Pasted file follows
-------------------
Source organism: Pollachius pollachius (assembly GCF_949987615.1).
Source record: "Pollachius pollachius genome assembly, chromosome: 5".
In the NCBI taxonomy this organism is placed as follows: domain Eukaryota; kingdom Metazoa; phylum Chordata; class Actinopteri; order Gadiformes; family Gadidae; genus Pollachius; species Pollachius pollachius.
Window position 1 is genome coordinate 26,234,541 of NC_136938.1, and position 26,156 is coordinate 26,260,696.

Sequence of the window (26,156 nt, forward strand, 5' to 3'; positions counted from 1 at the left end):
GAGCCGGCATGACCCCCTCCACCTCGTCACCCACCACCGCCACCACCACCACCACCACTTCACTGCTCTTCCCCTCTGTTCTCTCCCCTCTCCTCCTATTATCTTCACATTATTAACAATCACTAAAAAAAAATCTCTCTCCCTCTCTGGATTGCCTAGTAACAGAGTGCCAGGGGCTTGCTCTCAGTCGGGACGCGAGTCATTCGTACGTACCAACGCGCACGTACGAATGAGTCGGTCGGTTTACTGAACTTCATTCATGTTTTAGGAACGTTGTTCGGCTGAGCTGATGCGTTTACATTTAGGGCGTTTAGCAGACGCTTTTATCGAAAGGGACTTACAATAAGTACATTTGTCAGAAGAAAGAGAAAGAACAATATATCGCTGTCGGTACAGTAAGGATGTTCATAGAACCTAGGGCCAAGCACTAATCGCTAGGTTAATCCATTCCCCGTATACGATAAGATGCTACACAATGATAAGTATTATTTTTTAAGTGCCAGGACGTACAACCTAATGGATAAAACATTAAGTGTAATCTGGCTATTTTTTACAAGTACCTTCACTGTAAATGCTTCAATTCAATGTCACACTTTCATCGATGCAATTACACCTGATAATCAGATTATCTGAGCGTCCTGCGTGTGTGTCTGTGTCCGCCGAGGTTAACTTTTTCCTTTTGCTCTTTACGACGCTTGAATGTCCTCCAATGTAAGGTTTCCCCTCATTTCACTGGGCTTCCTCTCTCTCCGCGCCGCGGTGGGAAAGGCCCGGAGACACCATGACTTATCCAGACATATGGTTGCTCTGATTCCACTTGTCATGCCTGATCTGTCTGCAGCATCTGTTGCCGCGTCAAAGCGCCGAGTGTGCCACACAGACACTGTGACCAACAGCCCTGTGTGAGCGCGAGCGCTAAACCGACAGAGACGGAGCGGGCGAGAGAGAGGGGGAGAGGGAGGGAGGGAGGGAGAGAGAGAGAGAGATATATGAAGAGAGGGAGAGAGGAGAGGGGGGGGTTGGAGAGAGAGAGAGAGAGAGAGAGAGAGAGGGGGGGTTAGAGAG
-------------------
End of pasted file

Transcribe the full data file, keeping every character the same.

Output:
Source organism: Pollachius pollachius (assembly GCF_949987615.1).
Source record: "Pollachius pollachius genome assembly, chromosome: 5".
In the NCBI taxonomy this organism is placed as follows: domain Eukaryota; kingdom Metazoa; phylum Chordata; class Actinopteri; order Gadiformes; family Gadidae; genus Pollachius; species Pollachius pollachius.
Window position 1 is genome coordinate 26,234,541 of NC_136938.1, and position 26,156 is coordinate 26,260,696.

Sequence of the window (26,156 nt, forward strand, 5' to 3'; positions counted from 1 at the left end):
GAGCCGGCATGACCCCCTCCACCTCGTCACCCACCACCGCCACCACCACCACCACCACTTCACTGCTCTTCCCCTCTGTTCTCTCCCCTCTCCTCCTATTATCTTCACATTATTAACAATCACTAAAAAAAAATCTCTCTCCCTCTCTGGATTGCCTAGTAACAGAGTGCCAGGGGCTTGCTCTCAGTCGGGACGCGAGTCATTCGTACGTACCAACGCGCACGTACGAATGAGTCGGTCGGTTTACTGAACTTCATTCATGTTTTAGGAACGTTGTTCGGCTGAGCTGATGCGTTTACATTTAGGGCGTTTAGCAGACGCTTTTATCGAAAGGGACTTACAATAAGTACATTTGTCAGAAGAAAGAGAAAGAACAATATATCGCTGTCGGTACAGTAAGGATGTTCATAGAACCTAGGGCCAAGCACTAATCGCTAGGTTAATCCATTCCCCGTATACGATAAGATGCTACACAATGATAAGTATTATTTTTTAAGTGCCAGGACGTACAACCTAATGGATAAAACATTAAGTGTAATCTGGCTATTTTTTACAAGTACCTTCACTGTAAATGCTTCAATTCAATGTCACACTTTCATCGATGCAATTACACCTGATAATCAGATTATCTGAGCGTCCTGCGTGTGTGTCTGTGTCCGCCGAGGTTAACTTTTTCCTTTTGCTCTTTACGACGCTTGAATGTCCTCCAATGTAAGGTTTCCCCTCATTTCACTGGGCTTCCTCTCTCTCCGCGCCGCGGTGGGAAAGGCCCGGAGACACCATGACTTATCCAGACATATGGTTGCTCTGATTCCACTTGTCATGCCTGATCTGTCTGCAGCATCTGTTGCCGCGTCAAAGCGCCGAGTGTGCCACACAGACACTGTGACCAACAGCCCTGTGTGAGCGCGAGCGCTAAACCGACAGAGACGGAGCGGGCGAGAGAGAGGGGGAGAGGGAGGGAGGGAGGGAGAGAGAGAGAGAGATATATGAAGAGAGGGAGAGAGGAGAGGGGGGGGTTGGAGAGAGAGAGAGAGAGAGAGAGAGAGAGGGGGGGTTAGAGAG